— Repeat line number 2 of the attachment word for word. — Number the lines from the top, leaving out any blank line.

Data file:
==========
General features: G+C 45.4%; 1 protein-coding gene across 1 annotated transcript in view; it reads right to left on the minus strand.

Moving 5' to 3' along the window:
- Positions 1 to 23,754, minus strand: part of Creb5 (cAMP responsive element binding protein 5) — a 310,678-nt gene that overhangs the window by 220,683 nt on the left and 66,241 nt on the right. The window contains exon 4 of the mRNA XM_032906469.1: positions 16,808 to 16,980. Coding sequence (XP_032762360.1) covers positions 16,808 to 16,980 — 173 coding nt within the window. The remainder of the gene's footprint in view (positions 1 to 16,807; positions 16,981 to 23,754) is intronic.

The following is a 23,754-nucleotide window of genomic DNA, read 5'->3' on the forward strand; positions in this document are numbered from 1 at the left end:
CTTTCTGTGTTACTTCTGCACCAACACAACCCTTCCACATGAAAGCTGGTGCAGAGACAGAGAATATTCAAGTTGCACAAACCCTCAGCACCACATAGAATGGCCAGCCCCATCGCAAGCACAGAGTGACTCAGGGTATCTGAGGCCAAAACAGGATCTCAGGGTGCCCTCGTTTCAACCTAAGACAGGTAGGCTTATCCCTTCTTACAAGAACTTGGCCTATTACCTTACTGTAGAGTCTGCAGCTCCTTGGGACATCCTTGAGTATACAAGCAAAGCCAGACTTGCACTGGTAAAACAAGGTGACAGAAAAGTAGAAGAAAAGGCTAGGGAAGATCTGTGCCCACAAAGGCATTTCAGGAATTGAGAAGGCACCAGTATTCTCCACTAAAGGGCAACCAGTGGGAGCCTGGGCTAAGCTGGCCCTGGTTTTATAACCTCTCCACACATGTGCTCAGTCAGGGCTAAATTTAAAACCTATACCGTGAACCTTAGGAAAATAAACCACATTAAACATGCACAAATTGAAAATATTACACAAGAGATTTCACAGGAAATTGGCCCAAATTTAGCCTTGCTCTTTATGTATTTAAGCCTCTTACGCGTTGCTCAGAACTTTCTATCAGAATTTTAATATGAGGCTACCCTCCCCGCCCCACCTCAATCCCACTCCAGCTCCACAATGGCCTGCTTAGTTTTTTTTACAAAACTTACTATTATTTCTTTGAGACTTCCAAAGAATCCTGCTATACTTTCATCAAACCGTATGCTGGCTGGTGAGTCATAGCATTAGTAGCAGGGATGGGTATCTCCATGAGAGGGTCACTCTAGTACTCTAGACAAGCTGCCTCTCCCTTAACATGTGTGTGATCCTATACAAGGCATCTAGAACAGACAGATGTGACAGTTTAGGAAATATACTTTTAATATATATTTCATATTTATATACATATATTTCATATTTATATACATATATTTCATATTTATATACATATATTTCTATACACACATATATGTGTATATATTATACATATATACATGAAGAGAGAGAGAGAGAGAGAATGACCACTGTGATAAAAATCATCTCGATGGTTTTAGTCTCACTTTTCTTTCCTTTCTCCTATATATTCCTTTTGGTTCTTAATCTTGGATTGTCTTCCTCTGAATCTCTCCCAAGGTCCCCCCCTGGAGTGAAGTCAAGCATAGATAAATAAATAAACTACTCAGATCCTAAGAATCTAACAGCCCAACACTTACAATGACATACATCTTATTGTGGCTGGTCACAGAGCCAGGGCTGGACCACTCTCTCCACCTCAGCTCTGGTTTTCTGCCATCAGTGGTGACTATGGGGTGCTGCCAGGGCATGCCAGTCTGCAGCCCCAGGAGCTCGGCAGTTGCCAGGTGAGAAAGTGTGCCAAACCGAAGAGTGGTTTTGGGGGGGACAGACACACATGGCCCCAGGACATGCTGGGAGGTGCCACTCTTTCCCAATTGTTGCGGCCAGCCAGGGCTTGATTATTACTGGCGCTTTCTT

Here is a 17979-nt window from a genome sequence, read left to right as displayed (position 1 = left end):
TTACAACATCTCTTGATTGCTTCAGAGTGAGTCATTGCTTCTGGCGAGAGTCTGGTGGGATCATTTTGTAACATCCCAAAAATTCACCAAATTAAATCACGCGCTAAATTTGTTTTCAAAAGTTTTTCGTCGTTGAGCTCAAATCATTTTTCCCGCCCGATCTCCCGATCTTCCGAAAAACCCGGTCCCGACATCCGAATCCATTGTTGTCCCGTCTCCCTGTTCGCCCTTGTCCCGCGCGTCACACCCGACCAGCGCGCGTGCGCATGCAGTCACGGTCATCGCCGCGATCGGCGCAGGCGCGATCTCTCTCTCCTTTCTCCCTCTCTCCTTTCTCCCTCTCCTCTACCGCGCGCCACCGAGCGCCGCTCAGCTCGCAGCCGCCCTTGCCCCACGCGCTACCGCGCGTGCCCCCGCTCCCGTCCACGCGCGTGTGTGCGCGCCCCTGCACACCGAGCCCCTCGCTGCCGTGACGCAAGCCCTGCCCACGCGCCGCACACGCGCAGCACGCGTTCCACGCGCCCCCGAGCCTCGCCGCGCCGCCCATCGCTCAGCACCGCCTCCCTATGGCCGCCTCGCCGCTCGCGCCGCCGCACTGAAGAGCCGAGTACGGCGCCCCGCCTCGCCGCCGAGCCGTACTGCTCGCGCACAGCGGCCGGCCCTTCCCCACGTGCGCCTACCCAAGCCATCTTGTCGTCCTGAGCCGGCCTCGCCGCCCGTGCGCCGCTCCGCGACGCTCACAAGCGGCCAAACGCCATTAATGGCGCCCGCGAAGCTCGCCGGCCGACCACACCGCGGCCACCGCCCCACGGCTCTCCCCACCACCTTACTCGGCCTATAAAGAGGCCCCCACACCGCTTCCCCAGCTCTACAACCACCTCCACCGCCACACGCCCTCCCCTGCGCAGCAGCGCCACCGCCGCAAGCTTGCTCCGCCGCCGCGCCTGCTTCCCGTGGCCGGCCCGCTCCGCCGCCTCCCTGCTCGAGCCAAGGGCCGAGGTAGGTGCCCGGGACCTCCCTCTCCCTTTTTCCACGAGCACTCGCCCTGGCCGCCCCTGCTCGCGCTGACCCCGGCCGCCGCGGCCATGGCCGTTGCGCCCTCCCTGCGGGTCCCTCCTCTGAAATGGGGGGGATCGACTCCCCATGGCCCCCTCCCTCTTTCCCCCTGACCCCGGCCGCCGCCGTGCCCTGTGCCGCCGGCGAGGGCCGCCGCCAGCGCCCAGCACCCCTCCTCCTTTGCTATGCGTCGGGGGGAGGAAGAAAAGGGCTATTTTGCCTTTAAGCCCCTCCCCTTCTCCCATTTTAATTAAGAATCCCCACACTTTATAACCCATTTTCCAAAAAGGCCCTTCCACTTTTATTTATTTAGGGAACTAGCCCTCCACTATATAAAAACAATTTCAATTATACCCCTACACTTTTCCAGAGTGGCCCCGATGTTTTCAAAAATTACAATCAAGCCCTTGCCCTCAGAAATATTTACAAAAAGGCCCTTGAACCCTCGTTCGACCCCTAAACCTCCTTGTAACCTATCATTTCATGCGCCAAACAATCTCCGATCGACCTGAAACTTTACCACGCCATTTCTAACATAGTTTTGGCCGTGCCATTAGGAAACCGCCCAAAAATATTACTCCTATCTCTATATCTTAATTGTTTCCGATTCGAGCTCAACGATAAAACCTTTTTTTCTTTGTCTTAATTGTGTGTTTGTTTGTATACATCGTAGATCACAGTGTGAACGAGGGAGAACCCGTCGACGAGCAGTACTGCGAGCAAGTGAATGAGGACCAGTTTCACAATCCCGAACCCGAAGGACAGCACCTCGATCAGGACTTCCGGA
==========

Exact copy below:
Moving 5' to 3' along the window: